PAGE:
KUALA LUMPUR (July 22): The Department of Orang Asli Development (Jakoa) is expected to begin a study on amendments to the existing Aboriginal Peoples Act 1954 (Act 134) this year to provide better protection for the community.
Rural Development Minister Datuk Seri Mahdzir Khalid said the study, which was expected to be completed in 2025, needed to be done to ensure there were appropriate sections in the Act to address current issues.
He said the Act had never been amended since its inception except for a revision in 1974, which only involved a review of the change of name of Jakoa ‘Commissioner’ to ‘Director-General’ while other matters were not touched upon.
“So I see there is a need to make amendments. In the act (Act 134) there are 19 sections so we need to look at the relevant sections (to be amended) to meet current issues.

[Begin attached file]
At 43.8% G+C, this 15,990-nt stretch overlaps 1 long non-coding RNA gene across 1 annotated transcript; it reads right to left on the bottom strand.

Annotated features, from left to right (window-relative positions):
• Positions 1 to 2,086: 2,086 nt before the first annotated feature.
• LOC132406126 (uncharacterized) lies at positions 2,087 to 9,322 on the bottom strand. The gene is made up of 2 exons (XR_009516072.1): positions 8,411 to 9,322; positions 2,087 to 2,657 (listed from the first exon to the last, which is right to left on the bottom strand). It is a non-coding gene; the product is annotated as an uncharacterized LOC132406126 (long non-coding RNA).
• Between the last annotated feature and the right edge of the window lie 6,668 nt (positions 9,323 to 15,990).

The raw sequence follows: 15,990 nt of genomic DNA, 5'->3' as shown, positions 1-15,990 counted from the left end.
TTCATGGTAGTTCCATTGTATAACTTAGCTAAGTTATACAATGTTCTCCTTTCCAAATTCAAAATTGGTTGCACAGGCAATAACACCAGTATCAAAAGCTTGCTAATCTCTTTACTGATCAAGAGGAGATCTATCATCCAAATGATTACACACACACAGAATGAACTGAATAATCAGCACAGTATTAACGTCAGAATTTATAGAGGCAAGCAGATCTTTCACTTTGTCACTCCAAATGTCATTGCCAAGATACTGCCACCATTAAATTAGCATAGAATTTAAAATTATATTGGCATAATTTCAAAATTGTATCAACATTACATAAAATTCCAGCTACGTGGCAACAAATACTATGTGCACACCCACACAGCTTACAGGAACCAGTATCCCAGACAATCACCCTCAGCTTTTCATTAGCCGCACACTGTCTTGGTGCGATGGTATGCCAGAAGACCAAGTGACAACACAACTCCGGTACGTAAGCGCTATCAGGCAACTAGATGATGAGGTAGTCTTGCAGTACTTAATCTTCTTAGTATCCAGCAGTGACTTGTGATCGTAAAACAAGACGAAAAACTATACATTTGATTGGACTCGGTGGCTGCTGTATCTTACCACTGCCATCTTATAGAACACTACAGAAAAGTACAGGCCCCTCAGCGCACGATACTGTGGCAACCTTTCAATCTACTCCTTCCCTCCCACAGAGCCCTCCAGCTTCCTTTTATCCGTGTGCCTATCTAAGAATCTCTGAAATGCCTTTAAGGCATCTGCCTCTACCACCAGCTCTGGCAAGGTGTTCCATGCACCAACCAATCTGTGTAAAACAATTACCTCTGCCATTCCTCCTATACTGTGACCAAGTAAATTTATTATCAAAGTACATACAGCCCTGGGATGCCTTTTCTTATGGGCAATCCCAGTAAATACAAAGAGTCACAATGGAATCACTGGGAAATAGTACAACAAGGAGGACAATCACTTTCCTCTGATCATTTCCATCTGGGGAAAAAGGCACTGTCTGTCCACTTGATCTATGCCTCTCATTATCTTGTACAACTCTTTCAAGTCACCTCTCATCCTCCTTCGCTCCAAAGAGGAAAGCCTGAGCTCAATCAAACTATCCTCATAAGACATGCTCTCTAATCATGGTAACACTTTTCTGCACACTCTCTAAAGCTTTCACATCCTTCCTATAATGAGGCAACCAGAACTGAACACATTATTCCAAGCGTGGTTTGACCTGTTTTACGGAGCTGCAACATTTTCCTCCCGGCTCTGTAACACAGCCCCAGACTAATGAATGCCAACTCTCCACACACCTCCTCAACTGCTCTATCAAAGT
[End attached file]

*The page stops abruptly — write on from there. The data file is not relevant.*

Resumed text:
“This matter will be examined (a legal study) by our legal officers because if possible we (the ministry) want to find a way to overcome all obstacles or bureaucratic problems in channelling assistance and so on, to simplify matters,” he said.
He said this to the media after officiating the meet-the-leaders event with Orang Asli chiefs here yesterday.
Mahdzir said apart from the study of the act, the Ministry of Rural Development (KPLB) is also ready to consider increasing the allowance rate for Orang Asli leaders from the current RM900 to RM1,500.
This follows a request by the chief from Kampung Orang Asli Chang in Bidor, Perak, Alshahin Deraoh, for the government to increase the allowance, in line with current needs.
On the cost-saving measures ordered by the government, Mahdzir said it was being scrutinised by the top management of KPLB and the agencies under it to get a clearer picture of the matter.
Last Friday, the media reported that ministries, departments, agencies, federal statutory bodies and companies limited by guarantee (CLBG) were instructed through the Malaysian Treasury Circular to implement internal austerity measures by optimising expenditure. — Bernama